crshd review

Emojis and Tinder are the order of the day in CRSHD, an ode to millennial romance that juggles silliness and sincerity, though it occasionally drops the ball. Written and directed by Emily Cohn, the romantic-comedy follows a familiar formula: a group of close girlfriends vow to find love, especially for the ditzy protagonist who wants to lose her virginity before summer break, and find themselves getting into a series of hijinks over the course of one wild, booze-filled night.

But first-time feature director Cohn displays an intimate understanding of the inner workings of the college girl’s mind, helping to elevate CRSHD from the stale trappings of the genre and preventing it from taking on the patronizing tone that so many millennial comedies have adopted. The result is a charming coming-of-age comedy that manages to communicate a sweet message about friendship despite sometimes being buried by a visual barrage of texts and predictable plot conceits.

CRSHD follows three best friends Izzy (Isabelle Barbier), Anuka (Deeksha Ketkar), and Fiona (Sadie Scott) as they prepare to head into summer at the close of their freshman year. Eager for some action, Anuka and Fiona persuade the self-conscious Izzy to attend a “crush party,” where people submit their crushes to be invited, and finally lose her virginity. In the hours leading up to the party, the three of them pore over the social media profiles of their separate crushes — for Izzy, it’s the guy friend of the coolest girl at their small liberal arts university; for Anuka, a senior “meme lord;” for Fiona, an artsy girl with a passion for bowling.

Cohn takes a creative approach to showing how prominent social media has become for the millennial (or is it Gen Z?) generation, employing a flashy split-screen separated by vibrant pastel colors whenever the girls text in their group chat, and blowing up the Instagram or Facebook profile to take over half the frame whenever they peruse the platforms. CRSHD is perhaps the most web-savvy coming-of-age comedy as of late, showing a far better understanding of what how ubiquitous social media is. But sometimes Cohn can get caught up in clever visual gimmick, dedicating far too much time to the media of it all, but not the social.

The script for CRSHD is somewhat loose and shaky, which isn’t aided by the frequently stilted line readings. But that amateurish quality can be endearing, giving a far more accurate portrayal of the awkward encounters of college life, with young, raw actors who look and talk like they are still in school. It’s a version of college that movies so rarely capture, with Hollywood studio movies often casting actors who are well into their 30s to play college kids who speak with a much smoother diction than any real-life student. Barbier and Ketkar give sweetly spontaneous performances as Izzy and Anuka, respectively, lending an awkward authenticity to the recognizable hallmarks of the genre. Scott shows the most polish as the fiery Fiona, the typically witty and likable friend with curly blonde hair who is quickly becoming a stock character in the coming-of-age comedy movie (seriously, with Edge of Seventeen and Booksmart, this is becoming a trope).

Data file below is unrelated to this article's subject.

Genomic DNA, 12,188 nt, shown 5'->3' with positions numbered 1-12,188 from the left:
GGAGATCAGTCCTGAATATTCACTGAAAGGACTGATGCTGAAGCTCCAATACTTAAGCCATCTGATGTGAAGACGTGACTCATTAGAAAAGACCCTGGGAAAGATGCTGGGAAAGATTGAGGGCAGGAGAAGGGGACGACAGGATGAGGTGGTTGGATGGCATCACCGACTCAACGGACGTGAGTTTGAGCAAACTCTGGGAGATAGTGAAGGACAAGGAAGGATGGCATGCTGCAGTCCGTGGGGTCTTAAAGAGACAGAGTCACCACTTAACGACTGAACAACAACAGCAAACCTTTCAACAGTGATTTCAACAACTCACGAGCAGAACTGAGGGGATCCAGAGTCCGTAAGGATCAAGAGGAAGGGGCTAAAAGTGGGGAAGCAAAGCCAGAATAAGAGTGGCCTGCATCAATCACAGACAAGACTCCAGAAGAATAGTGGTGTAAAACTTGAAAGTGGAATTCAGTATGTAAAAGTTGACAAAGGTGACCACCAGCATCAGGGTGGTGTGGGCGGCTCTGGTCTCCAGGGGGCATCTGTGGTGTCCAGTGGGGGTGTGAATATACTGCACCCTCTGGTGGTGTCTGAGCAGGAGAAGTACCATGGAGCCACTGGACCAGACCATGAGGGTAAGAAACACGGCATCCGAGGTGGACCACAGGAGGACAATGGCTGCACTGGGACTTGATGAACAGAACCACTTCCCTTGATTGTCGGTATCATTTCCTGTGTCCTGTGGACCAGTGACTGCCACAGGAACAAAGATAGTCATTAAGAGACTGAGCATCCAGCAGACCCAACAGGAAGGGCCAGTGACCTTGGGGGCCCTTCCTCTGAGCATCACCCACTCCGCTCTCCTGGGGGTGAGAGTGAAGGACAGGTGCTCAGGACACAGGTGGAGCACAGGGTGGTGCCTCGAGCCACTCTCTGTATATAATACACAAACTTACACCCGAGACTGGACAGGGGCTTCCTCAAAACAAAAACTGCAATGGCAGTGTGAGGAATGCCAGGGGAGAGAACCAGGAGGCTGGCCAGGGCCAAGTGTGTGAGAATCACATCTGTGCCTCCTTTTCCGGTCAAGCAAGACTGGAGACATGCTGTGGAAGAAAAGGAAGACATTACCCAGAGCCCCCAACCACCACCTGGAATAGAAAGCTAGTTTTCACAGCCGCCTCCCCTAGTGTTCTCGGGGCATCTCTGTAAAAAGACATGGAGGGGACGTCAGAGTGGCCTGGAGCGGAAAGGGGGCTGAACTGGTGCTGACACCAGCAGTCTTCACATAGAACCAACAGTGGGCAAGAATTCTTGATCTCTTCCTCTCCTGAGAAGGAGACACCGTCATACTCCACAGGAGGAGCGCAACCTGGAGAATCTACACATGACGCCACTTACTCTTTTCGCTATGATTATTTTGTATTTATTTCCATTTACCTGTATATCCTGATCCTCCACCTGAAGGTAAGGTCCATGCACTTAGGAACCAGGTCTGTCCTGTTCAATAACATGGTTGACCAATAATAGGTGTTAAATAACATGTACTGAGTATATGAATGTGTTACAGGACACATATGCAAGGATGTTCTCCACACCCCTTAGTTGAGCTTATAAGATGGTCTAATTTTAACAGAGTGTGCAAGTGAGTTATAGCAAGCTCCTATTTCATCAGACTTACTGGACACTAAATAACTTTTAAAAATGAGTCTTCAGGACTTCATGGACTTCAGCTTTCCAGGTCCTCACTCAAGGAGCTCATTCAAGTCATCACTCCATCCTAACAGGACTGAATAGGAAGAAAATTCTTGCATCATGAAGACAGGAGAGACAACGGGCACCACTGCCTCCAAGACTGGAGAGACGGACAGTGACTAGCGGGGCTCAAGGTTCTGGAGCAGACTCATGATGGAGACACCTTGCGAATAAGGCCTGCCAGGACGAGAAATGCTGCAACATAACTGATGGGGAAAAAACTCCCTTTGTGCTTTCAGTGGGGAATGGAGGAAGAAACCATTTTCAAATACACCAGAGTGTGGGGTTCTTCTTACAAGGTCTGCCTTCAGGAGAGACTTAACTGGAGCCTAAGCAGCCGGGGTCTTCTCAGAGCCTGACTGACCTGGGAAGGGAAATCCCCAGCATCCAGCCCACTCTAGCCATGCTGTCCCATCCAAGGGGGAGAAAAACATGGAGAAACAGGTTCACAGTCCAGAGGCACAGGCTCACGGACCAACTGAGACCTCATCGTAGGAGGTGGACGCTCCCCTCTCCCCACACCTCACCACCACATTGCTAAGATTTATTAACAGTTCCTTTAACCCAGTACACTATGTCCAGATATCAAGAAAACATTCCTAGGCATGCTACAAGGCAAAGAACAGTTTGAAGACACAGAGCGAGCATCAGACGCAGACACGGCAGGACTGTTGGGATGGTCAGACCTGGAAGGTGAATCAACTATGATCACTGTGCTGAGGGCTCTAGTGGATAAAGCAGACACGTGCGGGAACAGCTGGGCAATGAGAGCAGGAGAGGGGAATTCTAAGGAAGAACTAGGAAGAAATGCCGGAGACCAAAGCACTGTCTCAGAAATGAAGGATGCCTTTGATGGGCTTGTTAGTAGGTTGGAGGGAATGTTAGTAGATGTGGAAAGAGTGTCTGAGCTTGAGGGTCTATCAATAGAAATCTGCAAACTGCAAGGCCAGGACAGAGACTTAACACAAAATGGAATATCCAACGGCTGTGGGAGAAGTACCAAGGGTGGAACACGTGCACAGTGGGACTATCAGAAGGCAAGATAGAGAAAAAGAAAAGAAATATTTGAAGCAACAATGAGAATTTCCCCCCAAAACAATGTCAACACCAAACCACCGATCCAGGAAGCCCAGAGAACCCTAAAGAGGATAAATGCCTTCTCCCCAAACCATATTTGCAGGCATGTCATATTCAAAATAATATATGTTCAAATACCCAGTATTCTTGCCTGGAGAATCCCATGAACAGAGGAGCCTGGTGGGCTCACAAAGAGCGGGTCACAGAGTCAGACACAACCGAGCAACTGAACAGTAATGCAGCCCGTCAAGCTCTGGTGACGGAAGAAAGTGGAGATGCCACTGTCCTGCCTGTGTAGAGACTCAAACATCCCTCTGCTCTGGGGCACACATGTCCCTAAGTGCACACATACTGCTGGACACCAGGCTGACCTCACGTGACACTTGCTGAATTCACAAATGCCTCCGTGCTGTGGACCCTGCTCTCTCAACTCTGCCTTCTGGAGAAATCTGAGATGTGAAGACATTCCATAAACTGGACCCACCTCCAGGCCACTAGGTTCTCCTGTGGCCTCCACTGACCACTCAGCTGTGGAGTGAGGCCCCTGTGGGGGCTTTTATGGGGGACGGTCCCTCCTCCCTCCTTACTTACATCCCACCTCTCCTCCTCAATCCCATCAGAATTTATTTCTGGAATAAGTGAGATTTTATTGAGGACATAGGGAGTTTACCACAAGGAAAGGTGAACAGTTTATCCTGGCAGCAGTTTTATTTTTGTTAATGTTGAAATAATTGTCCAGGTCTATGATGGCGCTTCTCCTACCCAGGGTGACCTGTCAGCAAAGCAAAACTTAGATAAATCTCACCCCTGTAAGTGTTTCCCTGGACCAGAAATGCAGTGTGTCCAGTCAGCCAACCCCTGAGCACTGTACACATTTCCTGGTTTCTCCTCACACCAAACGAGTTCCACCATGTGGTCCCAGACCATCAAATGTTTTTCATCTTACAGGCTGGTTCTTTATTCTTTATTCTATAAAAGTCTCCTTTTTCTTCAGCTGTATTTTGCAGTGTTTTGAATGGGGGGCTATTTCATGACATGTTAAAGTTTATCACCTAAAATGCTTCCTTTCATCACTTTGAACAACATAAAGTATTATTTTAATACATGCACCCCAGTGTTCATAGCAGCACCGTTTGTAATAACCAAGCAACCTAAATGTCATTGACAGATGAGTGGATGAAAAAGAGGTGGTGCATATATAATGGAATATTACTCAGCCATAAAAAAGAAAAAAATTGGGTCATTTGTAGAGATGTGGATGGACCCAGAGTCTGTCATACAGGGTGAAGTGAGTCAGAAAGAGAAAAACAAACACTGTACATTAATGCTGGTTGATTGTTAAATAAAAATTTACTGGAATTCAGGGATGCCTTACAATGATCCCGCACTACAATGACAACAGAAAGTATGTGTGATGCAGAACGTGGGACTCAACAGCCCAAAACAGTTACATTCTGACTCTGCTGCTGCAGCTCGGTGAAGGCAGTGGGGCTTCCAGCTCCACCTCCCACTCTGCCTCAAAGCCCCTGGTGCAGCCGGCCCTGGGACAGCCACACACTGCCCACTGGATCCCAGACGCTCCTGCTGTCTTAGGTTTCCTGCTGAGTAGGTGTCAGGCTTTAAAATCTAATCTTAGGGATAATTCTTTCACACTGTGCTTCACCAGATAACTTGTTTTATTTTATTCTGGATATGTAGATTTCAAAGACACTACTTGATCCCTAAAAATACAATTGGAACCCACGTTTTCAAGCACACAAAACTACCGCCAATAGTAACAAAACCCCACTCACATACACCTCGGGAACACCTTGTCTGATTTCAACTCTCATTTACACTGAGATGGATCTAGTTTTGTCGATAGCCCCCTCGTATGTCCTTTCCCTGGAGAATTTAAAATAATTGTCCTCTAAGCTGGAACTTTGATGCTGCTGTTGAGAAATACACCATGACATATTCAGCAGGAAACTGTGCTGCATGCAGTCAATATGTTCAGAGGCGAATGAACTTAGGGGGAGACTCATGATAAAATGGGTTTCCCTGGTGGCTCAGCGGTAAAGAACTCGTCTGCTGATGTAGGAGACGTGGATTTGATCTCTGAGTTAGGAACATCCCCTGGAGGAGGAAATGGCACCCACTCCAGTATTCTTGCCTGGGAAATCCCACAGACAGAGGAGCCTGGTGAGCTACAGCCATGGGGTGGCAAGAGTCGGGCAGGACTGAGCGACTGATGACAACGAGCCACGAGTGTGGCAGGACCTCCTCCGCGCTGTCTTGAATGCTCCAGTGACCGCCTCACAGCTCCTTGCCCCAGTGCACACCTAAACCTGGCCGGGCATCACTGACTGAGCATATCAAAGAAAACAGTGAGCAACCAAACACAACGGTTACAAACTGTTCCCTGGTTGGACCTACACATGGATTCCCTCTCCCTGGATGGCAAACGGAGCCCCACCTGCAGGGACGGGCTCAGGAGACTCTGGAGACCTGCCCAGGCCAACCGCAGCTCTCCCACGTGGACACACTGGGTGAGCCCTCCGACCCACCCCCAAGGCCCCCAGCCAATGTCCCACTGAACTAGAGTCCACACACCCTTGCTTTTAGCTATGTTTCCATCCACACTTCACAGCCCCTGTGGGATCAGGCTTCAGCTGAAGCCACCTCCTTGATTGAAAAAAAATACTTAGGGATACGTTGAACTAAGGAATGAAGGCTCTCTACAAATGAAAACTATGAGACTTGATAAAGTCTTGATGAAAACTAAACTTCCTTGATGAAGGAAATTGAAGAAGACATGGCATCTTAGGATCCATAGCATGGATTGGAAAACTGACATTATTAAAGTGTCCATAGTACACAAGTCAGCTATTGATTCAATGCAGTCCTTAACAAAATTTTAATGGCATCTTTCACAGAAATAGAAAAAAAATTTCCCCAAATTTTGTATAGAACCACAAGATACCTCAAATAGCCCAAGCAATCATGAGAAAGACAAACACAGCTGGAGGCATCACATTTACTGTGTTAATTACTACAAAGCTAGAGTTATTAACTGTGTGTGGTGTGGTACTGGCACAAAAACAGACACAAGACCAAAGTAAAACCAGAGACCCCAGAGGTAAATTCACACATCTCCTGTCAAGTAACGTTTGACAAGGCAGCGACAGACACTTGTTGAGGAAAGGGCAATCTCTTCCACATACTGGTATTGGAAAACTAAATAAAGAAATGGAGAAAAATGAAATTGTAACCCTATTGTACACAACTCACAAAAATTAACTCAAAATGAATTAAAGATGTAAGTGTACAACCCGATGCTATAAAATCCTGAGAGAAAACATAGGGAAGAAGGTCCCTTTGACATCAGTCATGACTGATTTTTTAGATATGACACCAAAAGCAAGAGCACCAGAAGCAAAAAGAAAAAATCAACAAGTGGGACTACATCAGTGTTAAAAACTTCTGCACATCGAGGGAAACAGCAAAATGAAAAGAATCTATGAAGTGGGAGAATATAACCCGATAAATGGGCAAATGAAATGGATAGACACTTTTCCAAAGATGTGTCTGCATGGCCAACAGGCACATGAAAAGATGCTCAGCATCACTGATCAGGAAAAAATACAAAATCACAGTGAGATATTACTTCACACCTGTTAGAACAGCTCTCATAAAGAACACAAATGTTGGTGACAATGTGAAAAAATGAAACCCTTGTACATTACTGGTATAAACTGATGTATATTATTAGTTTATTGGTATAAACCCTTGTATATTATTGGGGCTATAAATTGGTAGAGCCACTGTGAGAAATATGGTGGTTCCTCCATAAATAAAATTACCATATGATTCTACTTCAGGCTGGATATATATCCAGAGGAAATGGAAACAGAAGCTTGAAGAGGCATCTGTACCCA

The performances are a little rough, but it’s easily forgiven as part of Cohn’s more genuine portrait of collegiate life. However, as the film wears on, it becomes apparent that CRSHD is more style over substance. The film stumbles through the emotional beats with such a lack of conviction that it’s questionable whether the three girls are friends at all. Thankfully, Barbier, Ketkar, and Scott have just enough chemistry to make that friendship believable.

CRSHD has some promising ideas and visually inventive ways of presenting them, but it still feels like a rough draft of a film. The humor lands, and the character dynamics offer a charming backbone for CRSHD, but this coming-of-age comedy could do with some workshopping.

/Film Rating: 6 out of 10

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